Are toques like security blankets?
December 17, 2012 10:55 AM   Subscribe

Are unraveled toques a thing? I saw a friend wearing a sad, sad hat, and am debating knitting him a replacement.

Said friend generally dresses well, and this isn't the first time I've seen a twenty-something guy wearing a knit hat with the crown/shaping mostly undone. Is there a practical reason people wear hats this way? Fashion statement?
posted by momus_window to Clothing, Beauty, & Fashion (8 answers total) 2 users marked this as a favorite
When I have a favorite hat (or sweater for that matter) I will wear it until it disintegrates. While it's not that difficult to find a replacement, it's sometimes hard to part company with a well broke in garment. Like when the kid has to shoot Old Yeller...
Knit your friend a new hat. If he's anything like me, you'll have his undying gratitude.
posted by Pudhoho at 11:06 AM on December 17, 2012 [1 favorite]

My knit toque (I've never heard it called that—I say 'beanie') has a few holes in its crown, thanks cats, but I like the way my curly hair sticks out of 'em and the garment still serves its one and only function: keeping my head warm. So... ? Does your friend know you're a toque-knitter? If a pal of mine saw my hat, called it sad, and offered to replace it I would take that offer in a heartbeat.
posted by carsonb at 11:09 AM on December 17, 2012

Fortunately a disintegrating sweater won't give you rabies :)

I've not seen that particular fad, but I do live out in the sticks. If you're so inclined, knit him one. I'll bet he'd love it.
posted by wolfgirl at 11:11 AM on December 17, 2012 [1 favorite]

Agreeing with the above...most of the ratty things I own are ratty because I love them and basically live in them. Like, sure, I could get a new hoodie, but this one fits me just like I like and is super soft from being washed a thousand times, and yeah it might have a few holes, and yeah I might have had to stitch the pocket back on a couple times, but damnit a brand new one from a store just won't be the same.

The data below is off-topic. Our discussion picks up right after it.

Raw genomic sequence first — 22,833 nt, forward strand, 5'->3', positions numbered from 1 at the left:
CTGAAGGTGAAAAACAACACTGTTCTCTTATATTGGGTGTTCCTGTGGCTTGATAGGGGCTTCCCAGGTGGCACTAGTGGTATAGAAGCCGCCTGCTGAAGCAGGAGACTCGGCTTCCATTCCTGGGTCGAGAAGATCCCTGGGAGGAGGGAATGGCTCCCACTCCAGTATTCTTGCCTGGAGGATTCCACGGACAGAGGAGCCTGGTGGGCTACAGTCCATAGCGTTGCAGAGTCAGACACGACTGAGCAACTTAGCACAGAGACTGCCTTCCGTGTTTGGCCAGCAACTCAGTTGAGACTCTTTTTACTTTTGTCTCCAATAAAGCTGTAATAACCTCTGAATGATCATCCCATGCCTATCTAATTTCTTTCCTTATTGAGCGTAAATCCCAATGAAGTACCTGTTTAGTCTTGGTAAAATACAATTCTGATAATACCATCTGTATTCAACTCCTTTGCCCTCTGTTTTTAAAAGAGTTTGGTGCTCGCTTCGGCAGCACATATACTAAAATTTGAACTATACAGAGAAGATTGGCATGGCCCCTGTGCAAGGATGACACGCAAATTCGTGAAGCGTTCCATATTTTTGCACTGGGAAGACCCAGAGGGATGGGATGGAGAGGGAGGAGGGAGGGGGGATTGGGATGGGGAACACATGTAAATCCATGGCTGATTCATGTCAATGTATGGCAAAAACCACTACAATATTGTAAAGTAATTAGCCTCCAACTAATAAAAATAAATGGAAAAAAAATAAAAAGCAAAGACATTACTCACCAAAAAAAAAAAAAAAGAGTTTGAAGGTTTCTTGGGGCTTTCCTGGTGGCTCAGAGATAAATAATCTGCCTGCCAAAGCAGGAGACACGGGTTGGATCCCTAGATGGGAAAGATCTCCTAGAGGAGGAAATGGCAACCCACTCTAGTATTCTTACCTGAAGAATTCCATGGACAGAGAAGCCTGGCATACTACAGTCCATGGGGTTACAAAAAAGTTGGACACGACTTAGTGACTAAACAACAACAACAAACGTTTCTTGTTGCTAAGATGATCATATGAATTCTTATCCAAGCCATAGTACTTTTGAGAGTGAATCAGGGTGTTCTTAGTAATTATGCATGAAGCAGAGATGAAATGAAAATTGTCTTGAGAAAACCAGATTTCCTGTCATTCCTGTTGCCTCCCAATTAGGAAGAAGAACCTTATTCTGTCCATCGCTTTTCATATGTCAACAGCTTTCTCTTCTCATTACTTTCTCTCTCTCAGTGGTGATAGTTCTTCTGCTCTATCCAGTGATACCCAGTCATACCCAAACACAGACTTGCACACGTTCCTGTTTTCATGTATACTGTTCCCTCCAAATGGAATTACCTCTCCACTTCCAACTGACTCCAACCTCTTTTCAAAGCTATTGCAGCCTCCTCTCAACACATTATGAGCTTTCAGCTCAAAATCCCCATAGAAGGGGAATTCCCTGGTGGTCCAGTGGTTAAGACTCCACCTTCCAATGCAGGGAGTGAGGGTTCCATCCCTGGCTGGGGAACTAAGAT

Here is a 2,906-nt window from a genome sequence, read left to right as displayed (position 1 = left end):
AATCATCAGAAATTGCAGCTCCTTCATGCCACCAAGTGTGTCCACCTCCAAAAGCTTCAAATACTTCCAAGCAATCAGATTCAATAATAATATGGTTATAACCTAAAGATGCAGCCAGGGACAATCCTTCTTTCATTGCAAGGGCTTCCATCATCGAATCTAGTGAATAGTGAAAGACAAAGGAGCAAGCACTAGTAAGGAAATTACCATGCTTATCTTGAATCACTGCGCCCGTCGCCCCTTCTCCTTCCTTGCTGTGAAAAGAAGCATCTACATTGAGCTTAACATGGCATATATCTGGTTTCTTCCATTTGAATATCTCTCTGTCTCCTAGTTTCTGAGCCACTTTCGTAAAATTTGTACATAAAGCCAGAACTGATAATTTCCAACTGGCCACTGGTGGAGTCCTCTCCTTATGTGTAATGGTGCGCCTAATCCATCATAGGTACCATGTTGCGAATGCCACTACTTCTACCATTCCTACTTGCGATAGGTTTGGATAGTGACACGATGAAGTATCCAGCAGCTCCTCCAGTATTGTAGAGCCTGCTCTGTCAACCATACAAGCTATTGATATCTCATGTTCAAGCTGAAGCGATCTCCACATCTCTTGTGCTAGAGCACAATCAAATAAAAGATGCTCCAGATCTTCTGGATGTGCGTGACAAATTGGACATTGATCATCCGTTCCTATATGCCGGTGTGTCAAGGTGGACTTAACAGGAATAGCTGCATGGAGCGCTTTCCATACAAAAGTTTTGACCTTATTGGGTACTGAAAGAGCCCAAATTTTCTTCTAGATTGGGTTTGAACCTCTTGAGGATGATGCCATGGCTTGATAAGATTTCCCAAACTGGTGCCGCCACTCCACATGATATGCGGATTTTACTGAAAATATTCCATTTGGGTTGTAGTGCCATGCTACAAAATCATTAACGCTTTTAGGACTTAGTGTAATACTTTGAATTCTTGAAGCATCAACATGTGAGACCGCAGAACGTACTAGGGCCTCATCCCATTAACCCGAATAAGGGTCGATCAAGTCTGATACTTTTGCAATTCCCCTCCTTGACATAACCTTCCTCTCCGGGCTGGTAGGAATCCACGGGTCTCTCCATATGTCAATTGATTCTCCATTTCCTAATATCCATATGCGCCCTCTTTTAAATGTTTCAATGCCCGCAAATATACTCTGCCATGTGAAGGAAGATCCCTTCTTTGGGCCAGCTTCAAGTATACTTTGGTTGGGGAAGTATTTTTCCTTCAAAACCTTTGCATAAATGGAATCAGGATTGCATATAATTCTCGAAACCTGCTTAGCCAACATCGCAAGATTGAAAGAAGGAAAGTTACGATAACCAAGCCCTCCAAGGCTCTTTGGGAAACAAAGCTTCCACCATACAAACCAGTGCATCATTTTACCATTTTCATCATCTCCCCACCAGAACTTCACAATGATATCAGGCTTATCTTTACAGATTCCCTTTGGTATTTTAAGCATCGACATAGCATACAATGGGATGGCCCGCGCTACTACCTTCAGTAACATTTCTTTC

However, if someone were to knit me a sweater, that would probably become my new favorite thing ever. I have a pair of hand-knit fingerless gloves (that I got from a mefite during last year's craft swap!) and they immediately became my favorite gloves. Homemade things just have a way of doing that.

So, I think it would be lovely and very much appreciated if you knit your buddy a new hat. Unless the one he's wearing now was knit by his grandma who is now dead or something, my guess is he's just continuing to wear it out of habit.
posted by phunniemee at 11:21 AM on December 17, 2012

I've never heard of this as a fashion trend, and I feel like I run in fairly trendy circles. Also, I feel like if it were a bona fide trend, you'd see retailers trying to copy the look. Which I haven't noticed, though I guess I could have missed it.

One thing I'll say about knitting someone a replacement for a ratty looking item is that there can sometimes be a degree of denial about how ratty the item is. There's often also personal attachment -- I once hugely insulted a close male friend by offering to knit him a nice wool scarf to replace the skimpy big box store one he always wore. Turns out it was a gift from his grandmother.

So you're definitely going to want to avoid denigrating the item you're replacing, as well as trying to dial back the stereotypical knitter's feelings of wanting to see the person treasure the item you knit them.
posted by Sara C. at 11:31 AM on December 17, 2012 [1 favorite]

Yes, knit him a new one!!
I haven't heard of any "ratty hat" trend and I can't think of any good reason he'd prefer to wear a (generic) ratty hat to a hat handknit by a friend. However, as has been pointed out, people wear things for reasons other than fashion; there's a faint chance that this particular hat is meaningful to him and he has exactly zero interest in getting rid of it.
Thus, when you give it to him, tell him, "hey, I made you a hat because I like to knit and I see that you wear knit hats of this general shape," not "hey, your old hat is awful so now here's a replacement." I can see him being insulted or sad to be told that his hat should be replaced, but "here is a hat for your collection of hats and maybe you'd like to wear it sometime" couldn't possibly cause trauma.
posted by aimedwander at 11:41 AM on December 17, 2012 [2 favorites]

Thanks, y'all, I'll make a new hat without suggesting the old hat is ratty. I love to knit hats, they don't take long, and I have the yarn on hand, so I'm not going to be upset if he doesn't lurve it and gush about it.

(That said, it warms my heart to see the hand-knit appreciation in this thread. I sometimes worry that people think I'm cheaping out by making gifts vs. buying.)
posted by momus_window at 1:15 PM on December 17, 2012 [1 favorite]

Carsonb, "toque" is what we call 'em here in Canada. "Beanie" is an American name for the same. Personally, when I think of a beanie, it's that silly hat with a propeller on top!
posted by fullerenedream at 8:13 PM on December 17, 2012 [4 favorites]

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